Once the systematic theologian turned public theologian enters the fray, the battle takes a different turn. After defending the citadel of selfhood from reductionist bombardment, the public theologian breaks down the protective walls and delivers the self to both neighbor and enemy in selfless love. Rather than protect the self, the theologian tries to give the self away. And to make matters more confusing, the theologian’s trumpet rallies us to liberate the self from itself.

Freedom simply does not mean the same thing for both the philosopher and the theologian. Here in this brief column post, I’d like to augment the previous defense of human freedom with a concise answer to the question: just what is distinctively Christian freedom?

Level 1: Self-Determination

 The model of daily freedom as self-determination is by no means foreign to the theologian. Even Karl Barth can acknowledge: “A free man is one who chooses, decides, and determines himself and who acts according to his thoughts, words, and deeds” (Barth, 1968, p. 84). Or, in the words of John Cobb, “Self -determination…must mean that the intention was not in its turn a product of antecedent factors alone. Instead the intention must have been in part self-determined in the moment in which it precipitated the action” (Cobb, 1983, p. 52). Natural freedom buttressed by political liberty betoken human beings who exhibit future freedom: we can make history through deliberation, decision, and activity.

But, the theologian senses a Quisling within the free will fortress. According to the Augustinian tradition, the natural self is incurvatus in se, curved in upon itself. The self cannot but express itself on behalf of its own self-interest. What in our democratic culture is celebrated as free will is nothing more than subjective arbitrariness, the unavoidable choosing of what would be in a person’s own self-interest.

This theological threat posed by the human will surfaces in Jonathan Edwards. Speaking for Edwards, Patheos columnist Coyle Neal tells us that the will is the part of a person by which our inmost desires and inclinations are transformed into real-world action. When we perform an act of the will, we are exercising that aspect of the human being which works as a conduit between who we are internally and what we say and do externally. In a sense, the will is a tool of the mind that converts our “wants” into “actions.”

Our daily freedom, to put it another way, is bound to self-interest.  The will is a slave of the self.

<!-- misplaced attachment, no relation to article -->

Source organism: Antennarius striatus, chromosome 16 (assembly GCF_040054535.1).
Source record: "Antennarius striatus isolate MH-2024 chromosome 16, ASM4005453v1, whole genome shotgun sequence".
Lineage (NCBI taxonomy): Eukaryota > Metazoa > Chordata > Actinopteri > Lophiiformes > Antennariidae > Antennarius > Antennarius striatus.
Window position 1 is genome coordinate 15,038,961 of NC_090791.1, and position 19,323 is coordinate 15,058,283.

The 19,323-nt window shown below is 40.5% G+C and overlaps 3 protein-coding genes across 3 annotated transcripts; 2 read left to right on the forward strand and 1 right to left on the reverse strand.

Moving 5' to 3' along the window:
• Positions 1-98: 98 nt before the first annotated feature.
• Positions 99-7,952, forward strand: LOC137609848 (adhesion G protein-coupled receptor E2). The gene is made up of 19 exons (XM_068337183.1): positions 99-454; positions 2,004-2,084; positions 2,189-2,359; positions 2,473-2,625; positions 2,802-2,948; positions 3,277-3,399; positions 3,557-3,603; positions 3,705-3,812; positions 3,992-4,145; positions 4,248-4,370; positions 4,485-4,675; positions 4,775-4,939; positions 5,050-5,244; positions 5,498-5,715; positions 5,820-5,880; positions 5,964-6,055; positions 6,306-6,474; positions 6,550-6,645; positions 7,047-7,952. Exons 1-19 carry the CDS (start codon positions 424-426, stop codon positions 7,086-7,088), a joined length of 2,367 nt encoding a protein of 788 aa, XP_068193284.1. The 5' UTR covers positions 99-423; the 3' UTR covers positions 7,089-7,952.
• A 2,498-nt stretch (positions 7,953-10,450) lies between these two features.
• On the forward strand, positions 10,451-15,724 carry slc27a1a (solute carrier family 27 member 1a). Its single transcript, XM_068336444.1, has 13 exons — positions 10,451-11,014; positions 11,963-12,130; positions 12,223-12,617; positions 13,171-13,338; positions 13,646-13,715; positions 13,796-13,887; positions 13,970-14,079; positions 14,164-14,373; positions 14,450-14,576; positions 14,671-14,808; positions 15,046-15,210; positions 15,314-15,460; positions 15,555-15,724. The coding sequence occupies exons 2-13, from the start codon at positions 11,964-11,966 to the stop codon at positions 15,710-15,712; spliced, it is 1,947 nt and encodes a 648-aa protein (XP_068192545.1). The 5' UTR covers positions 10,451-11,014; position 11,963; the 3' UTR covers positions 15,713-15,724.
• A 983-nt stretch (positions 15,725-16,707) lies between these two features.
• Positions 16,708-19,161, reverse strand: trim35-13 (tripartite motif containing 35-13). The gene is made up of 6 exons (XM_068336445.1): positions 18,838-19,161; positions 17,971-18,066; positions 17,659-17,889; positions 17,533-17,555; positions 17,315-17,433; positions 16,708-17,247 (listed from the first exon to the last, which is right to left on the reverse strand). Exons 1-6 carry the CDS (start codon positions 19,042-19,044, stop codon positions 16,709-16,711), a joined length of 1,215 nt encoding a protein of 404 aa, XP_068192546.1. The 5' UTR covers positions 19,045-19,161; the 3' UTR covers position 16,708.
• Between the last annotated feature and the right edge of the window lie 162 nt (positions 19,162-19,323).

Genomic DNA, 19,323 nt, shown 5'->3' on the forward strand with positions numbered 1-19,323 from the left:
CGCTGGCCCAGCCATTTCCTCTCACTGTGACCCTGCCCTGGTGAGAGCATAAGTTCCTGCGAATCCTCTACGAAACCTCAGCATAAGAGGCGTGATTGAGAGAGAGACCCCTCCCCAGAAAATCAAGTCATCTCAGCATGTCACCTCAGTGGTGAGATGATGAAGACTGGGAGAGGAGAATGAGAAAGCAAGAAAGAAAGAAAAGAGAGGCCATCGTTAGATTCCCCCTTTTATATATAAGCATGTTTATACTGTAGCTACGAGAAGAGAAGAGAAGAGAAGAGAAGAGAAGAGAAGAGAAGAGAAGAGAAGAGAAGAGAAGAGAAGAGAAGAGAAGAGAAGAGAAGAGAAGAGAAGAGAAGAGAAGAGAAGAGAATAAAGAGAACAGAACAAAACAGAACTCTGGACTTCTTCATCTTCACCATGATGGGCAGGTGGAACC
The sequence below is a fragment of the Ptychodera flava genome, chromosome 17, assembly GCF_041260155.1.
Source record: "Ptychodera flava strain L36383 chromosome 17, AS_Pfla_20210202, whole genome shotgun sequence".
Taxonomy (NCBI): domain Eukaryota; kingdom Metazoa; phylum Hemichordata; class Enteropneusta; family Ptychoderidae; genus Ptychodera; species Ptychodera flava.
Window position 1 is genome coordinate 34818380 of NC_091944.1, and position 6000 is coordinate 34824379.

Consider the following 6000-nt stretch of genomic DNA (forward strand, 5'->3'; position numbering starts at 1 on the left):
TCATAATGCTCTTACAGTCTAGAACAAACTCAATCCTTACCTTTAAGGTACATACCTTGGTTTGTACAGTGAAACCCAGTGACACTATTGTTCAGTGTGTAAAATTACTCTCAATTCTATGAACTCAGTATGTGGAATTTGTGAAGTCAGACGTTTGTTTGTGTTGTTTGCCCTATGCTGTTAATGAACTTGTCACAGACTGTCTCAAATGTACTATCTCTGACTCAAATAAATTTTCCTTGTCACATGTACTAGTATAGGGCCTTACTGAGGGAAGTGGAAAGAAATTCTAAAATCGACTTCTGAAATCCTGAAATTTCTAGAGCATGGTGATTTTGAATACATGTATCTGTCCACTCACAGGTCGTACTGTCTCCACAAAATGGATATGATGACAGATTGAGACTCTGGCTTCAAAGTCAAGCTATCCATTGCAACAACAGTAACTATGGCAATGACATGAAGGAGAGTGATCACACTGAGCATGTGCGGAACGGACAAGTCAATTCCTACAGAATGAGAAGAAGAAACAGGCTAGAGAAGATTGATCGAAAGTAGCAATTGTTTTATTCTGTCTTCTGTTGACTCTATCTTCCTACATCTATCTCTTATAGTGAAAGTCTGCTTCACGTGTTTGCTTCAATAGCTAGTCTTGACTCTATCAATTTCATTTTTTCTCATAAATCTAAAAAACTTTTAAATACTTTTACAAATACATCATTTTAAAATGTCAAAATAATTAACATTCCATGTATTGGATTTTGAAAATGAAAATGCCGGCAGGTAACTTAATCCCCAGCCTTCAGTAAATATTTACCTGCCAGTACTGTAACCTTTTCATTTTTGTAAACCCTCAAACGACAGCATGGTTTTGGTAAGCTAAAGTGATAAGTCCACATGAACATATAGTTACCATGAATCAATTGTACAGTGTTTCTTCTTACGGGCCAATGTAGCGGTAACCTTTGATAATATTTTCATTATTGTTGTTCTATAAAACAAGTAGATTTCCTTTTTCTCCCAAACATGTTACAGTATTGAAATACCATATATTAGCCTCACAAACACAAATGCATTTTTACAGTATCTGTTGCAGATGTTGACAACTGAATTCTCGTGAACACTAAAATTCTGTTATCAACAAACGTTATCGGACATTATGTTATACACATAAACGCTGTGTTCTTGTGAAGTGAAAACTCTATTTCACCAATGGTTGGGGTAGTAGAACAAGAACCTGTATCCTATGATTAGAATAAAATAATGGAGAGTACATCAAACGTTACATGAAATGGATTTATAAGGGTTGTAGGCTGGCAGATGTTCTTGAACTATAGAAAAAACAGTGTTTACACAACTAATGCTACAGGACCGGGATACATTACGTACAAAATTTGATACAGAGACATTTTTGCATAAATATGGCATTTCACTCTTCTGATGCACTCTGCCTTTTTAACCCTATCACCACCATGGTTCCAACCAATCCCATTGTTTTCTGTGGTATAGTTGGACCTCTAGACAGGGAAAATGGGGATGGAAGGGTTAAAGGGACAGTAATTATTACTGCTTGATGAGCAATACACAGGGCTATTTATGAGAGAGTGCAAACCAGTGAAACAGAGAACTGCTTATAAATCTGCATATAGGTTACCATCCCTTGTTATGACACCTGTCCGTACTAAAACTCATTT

What happens, then, when we are called to a high moral standard in which the interest of the other is required? Can the self sacrifice the self? Can the self be liberated from itself? Theologians in the Augustinian tradition answer: yes, when empowered by the Holy Spirit. In Augustine the terms ‘grace’ and ‘Holy Spirit’ and interchangeable on this topic. When we are graced by God, we are free for loving the neighbor.

Level 2: Christian Freedom from Self for Others

Enter: Christian freedom. In the face of this bound will, what Christians intend by the mandate to love God and to love neighbor requires liberation from this bondage to the self. Martin Luther presents the challenge in the form of a stark paradox:

The Christian individual is a completely free lord of all, subject to none.

The Christian individual is a completely dutiful servant of all, subject to all in love. 

(Luther, The Freedom of a Christian, 2015-2020, p. 488)

God’s grace liberates the self from the self in order for the self to love another self as itself. By no means is Christian freedom a variant on the Buddhist notion of anatta, no-self. Quite the opposite. For the Christian, it’s a transformed self not an absent self.

Empowered by divine grace the human self becomes a more robust self, but a de-centered and loving self. Theololgian Paul Hinlicky employs the term, decentering, to make this point. “So true freedom on the earth consists in such decentering freedom from self for others and all in love and hope,” writes Hinlicky; “freedom in faith from all other claims of allegiance, and just so the Spirit’s martyrs refusing to bend the knee to the bullies or to sell one’s the soul to their sycophants. Decentering is to dwell in Christ by faith that works in love and hope” (Hinlicky, 2010, p. 170).